This belief has a number of antisocial effects. It inclines us only to listen to the victor’s version of history. There is an ancient African proverb: ‘Until the lions have their historians, tales of the hunt shall always glorify the hunter.’ This refusal to hear critical voices in relation to a conflict opens us up to the idea of conflict in the future. Those who are victorious make a moral claim on those who believe in the myth of redemptive violence: the world would be a worse place had they lost, according to their telling of the tale, and allegiance to them in the future is vital for keeping further evils at bay.
The worldview that violence saves us determines more of our actions than we might realize. From styles of parenting and leadership, through reward and punishment, to our seemingly instinctive desire to call the police who carry with them the constant threat of violence in order to protect our property and person, we rely daily on the availability of saving violence. Our taxes pay for the military; our parades and religions celebrate the honorable dead. We have a cult of the myth of redemptive violence that’s so all pervasive that, like most all-pervasive myths, we rarely notice its influence.
HelplessnessFor a couple of years I lived in East London. I loved the small community of social housing tower blocks we lived in. It had its challenges as most communities do. Communal bins were regularly set alight for a while and we would wake up in the night with our bedroom full of smoke, for example, or … [more]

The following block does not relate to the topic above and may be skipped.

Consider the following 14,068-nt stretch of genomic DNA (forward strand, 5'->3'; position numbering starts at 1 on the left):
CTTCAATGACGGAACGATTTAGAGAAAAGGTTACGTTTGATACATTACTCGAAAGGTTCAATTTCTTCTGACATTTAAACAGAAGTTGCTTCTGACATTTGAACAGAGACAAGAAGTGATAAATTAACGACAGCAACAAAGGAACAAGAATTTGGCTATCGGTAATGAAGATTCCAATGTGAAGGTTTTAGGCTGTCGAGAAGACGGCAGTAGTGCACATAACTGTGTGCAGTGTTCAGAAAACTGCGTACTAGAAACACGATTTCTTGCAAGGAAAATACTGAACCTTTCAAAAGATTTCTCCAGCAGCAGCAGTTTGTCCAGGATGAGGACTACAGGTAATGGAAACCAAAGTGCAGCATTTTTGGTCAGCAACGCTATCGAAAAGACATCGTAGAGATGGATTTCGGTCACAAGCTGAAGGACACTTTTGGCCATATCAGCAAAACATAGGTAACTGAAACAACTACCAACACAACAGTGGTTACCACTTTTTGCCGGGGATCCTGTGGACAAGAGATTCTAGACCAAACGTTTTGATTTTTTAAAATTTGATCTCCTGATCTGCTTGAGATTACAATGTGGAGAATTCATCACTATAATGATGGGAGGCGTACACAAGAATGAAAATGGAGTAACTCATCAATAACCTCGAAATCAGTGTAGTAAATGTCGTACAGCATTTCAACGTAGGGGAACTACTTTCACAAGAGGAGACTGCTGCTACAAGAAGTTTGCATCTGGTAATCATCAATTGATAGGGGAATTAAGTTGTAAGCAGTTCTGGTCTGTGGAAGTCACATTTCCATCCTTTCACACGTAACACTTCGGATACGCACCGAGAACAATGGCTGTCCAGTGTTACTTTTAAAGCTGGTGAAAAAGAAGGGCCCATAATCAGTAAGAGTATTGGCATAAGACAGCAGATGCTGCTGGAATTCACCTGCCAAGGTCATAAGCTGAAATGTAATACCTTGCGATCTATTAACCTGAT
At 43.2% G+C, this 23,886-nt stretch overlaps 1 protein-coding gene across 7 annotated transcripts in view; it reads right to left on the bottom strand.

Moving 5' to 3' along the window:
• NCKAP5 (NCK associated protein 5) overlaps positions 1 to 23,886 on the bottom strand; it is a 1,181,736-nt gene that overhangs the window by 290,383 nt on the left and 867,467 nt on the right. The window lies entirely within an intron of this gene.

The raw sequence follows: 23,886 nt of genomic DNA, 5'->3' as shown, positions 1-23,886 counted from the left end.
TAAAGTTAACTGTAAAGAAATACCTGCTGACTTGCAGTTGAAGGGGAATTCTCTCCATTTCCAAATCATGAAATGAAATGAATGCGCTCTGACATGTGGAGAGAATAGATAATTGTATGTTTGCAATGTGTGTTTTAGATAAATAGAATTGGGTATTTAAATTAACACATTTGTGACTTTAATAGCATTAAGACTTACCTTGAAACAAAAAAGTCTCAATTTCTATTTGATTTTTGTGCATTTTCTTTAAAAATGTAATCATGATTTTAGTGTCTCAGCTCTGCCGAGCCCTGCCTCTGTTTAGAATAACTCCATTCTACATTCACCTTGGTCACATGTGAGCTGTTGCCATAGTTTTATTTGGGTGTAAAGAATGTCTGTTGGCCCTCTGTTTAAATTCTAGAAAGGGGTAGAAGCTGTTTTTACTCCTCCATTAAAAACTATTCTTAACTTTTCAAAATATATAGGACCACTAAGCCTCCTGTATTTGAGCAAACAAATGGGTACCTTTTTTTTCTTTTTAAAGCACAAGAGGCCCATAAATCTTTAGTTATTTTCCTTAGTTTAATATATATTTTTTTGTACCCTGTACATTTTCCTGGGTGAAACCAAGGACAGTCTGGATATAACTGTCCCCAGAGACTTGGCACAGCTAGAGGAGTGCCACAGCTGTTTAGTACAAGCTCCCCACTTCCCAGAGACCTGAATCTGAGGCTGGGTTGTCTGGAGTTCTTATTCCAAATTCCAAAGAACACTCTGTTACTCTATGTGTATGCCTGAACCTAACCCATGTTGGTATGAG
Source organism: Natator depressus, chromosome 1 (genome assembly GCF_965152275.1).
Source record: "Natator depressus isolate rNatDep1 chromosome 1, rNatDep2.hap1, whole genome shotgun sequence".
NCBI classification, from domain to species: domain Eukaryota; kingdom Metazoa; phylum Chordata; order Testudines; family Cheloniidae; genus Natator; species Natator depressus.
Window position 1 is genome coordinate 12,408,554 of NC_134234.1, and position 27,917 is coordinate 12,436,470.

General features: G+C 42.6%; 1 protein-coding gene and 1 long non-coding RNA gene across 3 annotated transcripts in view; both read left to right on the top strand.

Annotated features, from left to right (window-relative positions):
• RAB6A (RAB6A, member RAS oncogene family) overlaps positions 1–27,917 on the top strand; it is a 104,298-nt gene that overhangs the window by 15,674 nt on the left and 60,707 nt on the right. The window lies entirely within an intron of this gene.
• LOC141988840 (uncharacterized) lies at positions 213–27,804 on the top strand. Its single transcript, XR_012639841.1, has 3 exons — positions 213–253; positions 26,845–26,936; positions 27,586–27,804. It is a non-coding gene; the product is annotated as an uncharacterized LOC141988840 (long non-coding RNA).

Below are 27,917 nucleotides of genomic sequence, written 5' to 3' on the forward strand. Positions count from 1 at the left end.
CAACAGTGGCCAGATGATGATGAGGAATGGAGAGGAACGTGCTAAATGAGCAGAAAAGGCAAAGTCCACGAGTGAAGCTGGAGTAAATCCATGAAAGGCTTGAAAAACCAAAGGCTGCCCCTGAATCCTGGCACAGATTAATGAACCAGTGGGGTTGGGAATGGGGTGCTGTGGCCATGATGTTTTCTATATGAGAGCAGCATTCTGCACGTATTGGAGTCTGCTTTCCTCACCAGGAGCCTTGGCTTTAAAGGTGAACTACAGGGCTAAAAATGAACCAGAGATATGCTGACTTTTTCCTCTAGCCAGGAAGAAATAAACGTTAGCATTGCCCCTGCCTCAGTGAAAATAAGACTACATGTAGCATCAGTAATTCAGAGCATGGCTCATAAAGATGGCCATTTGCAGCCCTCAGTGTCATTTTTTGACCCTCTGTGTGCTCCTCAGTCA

essay  deference  fear  helplessness  inhumanity  nonviolence  scapegoating  violence  worldview  from google
february 2013 by davidmarsden
ZNet - Self-Emancipation By Steve D'Arcy | January 30, 2009,
from the page: "The bottom line, for elitist radicalism, is that the masses are not to be seen as a potential force for radical change, to be organized by a painstaking process of movement-building... Instead, the masses are best understood as a tool of reactionary politics.. Radicals cannot liberate others, but can only foster the emergence and strengthening of movements in which exploited and oppressed people work toward liberating themselves... Adopting the politics of self-emancipation implies a rejection, not just of the elitist radicalism... It also implies a rejection of any attempt by members of one group of people - regardless of how well-meaning they may be - to try to claim for themselves the right to lead a struggle for the emancipation of any other exploited and oppressed group of people. It implies, therefore, a certain sort of deference: a willingness to acknowledge the right of oppressed and exploited people to take the lead in the process of their own self-liberation."
marxism  anarchism  class  radicalism  intellectuals  elitist  self-emancipation  oppression  exploitation  movements  deference  well-meaning  women  feminism 
september 2009 by willowtrees